47. Word.
    50, 8 children, no wheat, spare tire. Check.
    The other big thing, too, is that if your adrenals are blown, then exercising vigorously makes the situation yet worse. So we diet and to get healthy do the latest exercise craze (P90X anyone?) and make ourselves . . . ayup, fatter.
    Plus, after doing the above for long enough, hypothyroidism is the next stop along the road.

    1. Yeah I did P90X for about 2 or 3 weeks and I was like, yeah, I”m not gonna keep doing this!

      You are so right! We Americans especially are so punitive. We push ourselves and our bodies way past the brink of exhaustion and then we wonder why we feel like total crap.

  48. Wow, waking up in the middle of the night! I did that for years, too, and my nutritional-holistic Chiropractor told me to support my gall bladder–the hours I was waking up are when the gall bladder was trying to regenerate. I HATED waking up for a couple of hours, trying to get back to sleep, and as a working class girl, I didn’t have the luxury of midday naps, but rather struggled through–DAILY–on fatigue (I also gave up coffee, but several years before my “night wakes,” as I called them, began). As soon as I began supporting my gall bladder and liver (and, consequently, the adrenals), I began sleeping through the night. Since this was first “diagnosed,” and I treated the gall bladder and liver (various supporting and cleansing supplements), my “night wakes” have all but ceased.

    However, I still have the belly, and it doesn’t have anything to do with post-childbirth, as I am 41 and have not (yet!) borne a child. I HAVE been specifically supporting my adrenals and thyroid recently, in an attempt to get all the whacky hormones to normal levels (all but one are right on target), and my sleep has drastically improved. I LOVE not being fatigued all day, every day. My nutritionist about died when I told her I was taking iodine drops (Lugols), but I absolutely noticed immediate and sustained improvement in my basal body temps as well as less fatigue and better sleeping. (Note: I’m not doing the drops anymore, but the herbs that I am now taking make up for the iodine supplementation with iodine-rich herbal supplements; this has translated to continued better sleep and even better BBT’s)

    I must concur that wheat is not the enemy. I am eating more wheat than before; however, in real-foodie fashion: it’s all freshly ground, whole wheat, and is either sprouted or soured/soaked (or both!), and I am adamant about using ancient wheats, such as kamut and spelt–none of those more recent grains that are all the rage these days. I figure, if it was good enough for Jesus, then it’s good enough for my family. (Reading the comments, I see I’m not the first concerned about frankengrains)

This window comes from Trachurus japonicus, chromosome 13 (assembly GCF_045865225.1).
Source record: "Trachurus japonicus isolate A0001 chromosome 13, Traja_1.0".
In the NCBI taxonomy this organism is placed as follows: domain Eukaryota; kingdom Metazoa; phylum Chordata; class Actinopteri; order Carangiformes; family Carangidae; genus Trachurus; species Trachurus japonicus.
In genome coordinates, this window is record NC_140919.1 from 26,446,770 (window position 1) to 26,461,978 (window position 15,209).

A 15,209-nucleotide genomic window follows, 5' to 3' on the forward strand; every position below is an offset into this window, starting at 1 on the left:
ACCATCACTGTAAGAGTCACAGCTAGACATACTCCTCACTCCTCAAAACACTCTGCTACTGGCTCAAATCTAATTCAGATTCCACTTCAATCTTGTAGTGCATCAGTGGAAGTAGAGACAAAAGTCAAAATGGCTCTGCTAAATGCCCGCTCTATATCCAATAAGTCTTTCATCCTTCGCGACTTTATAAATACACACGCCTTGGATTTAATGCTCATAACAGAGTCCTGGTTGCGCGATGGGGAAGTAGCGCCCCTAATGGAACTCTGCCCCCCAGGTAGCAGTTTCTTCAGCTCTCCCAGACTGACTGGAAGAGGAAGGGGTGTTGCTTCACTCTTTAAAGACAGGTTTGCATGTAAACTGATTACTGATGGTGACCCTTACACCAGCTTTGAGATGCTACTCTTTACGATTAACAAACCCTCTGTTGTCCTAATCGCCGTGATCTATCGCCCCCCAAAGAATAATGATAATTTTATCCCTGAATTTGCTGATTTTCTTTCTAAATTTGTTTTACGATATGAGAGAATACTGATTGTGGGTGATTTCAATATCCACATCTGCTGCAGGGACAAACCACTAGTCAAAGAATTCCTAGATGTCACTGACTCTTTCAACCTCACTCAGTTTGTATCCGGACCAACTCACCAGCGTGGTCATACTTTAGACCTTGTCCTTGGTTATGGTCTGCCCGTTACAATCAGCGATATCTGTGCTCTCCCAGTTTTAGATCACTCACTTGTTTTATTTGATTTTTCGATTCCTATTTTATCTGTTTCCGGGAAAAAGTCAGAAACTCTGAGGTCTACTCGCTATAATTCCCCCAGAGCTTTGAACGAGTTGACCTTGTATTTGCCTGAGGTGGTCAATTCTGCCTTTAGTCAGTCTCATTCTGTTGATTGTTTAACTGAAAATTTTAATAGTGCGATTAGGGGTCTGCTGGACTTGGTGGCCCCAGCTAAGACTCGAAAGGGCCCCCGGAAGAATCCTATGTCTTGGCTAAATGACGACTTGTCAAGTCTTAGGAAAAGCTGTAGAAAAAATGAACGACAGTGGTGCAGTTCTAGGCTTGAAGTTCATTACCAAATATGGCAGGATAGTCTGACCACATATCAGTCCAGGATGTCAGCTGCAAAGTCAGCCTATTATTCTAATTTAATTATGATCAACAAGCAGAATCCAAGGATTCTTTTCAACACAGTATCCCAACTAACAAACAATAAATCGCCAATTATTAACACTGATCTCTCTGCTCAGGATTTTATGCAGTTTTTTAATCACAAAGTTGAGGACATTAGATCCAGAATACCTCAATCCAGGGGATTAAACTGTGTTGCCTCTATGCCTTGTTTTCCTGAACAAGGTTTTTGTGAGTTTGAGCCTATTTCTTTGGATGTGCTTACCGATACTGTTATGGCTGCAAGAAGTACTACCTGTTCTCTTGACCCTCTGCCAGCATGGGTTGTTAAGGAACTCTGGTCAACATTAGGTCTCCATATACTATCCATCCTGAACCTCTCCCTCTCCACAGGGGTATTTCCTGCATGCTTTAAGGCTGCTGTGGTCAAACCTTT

I do believe the belly I still have is cortisol-related, but I attribute that to stress at work, and the frequent cheats at work, too (it’s a vicious cycle, really). I am learning techniques to help offset the stress, though, and between constantly tweaking the supplements (LOTS of aminos these days and supplementary B complexes!) and meditational prayer and even acupuncture, I’m starting to see some breakthrough there. Bonus: the prayers help with fighting those chocolate cravings!

    1. It’s a total vicious cycle.

      We don’t sleep at night and we’re tired and our adrenals are burned out and we drink coffee or eat chocolate which burns our adrenals out even more and we sleep even less, and so on and so on.

      Coffee also depletes GABA (the relaxation chemical in our brains) and serotonin (which converts to melatonin and helps us sleep).

  49. Hi Ann Marie,

    I loved your post as always! 🙂 How would I know how much fat or carbs I would need? Also, if I can already tolerate a lot of foods, do I really need to be on the Full GAPS diet?

    1. Read Julia Ross’s book The Mood Cure. She tells you exactly what to eat.

      If you don’t have abnormal gut flora and/or a leaky gut you don’t need to be on the GAPS diet. However if you have food allergies or other symptoms of gut dysbiosis, I’d stay on it if it were me.

    1. This post was downright fascinating. I have heard about the connection between cortisol and tummy fat, tied to stress. Lowering my stress level helped a lot with that a while back. I luckily do not have trouble sleeping in the least, but this was so informative! I remember you wrote a post a while ago about hormones and belly fat too, and that is my problem now, which I am in the process of correcting. Hormonal balance can also be linked to adrenals as well, so that is also something to think about. I just wanted you to know that I learned about Maca Root from your post about that! 😉 I had my issue diagnosed through TBA testing. I really liked this article!


  50. I’m surprised that no one has mentioned coconut oil. Or probiotics/ferments. Both of those help with detox, stress, thyroid and lots of other issues. As a post-menopausal, late-40s, two-kids-after-fertility-treatments kind of gal I was struggling too, but the twice-daily coconut oil with a cod liver oil chaser has helped so much. Slowly lost about a pound a week for the last two months, sleeping well, lots of energy, no brain fog, great skin and hair.

    1. I agree that coconut oil works great just don’t eat too much before your gut is “ready” i.e. small doses or you can get major yeast die-off. Eating in small amounts over time is great.

        1. When you have an overgrowth of bad bacteria and yeast, and you start introducing good bacteria and antibacterial foods like coconut oil, the bad bugs will die off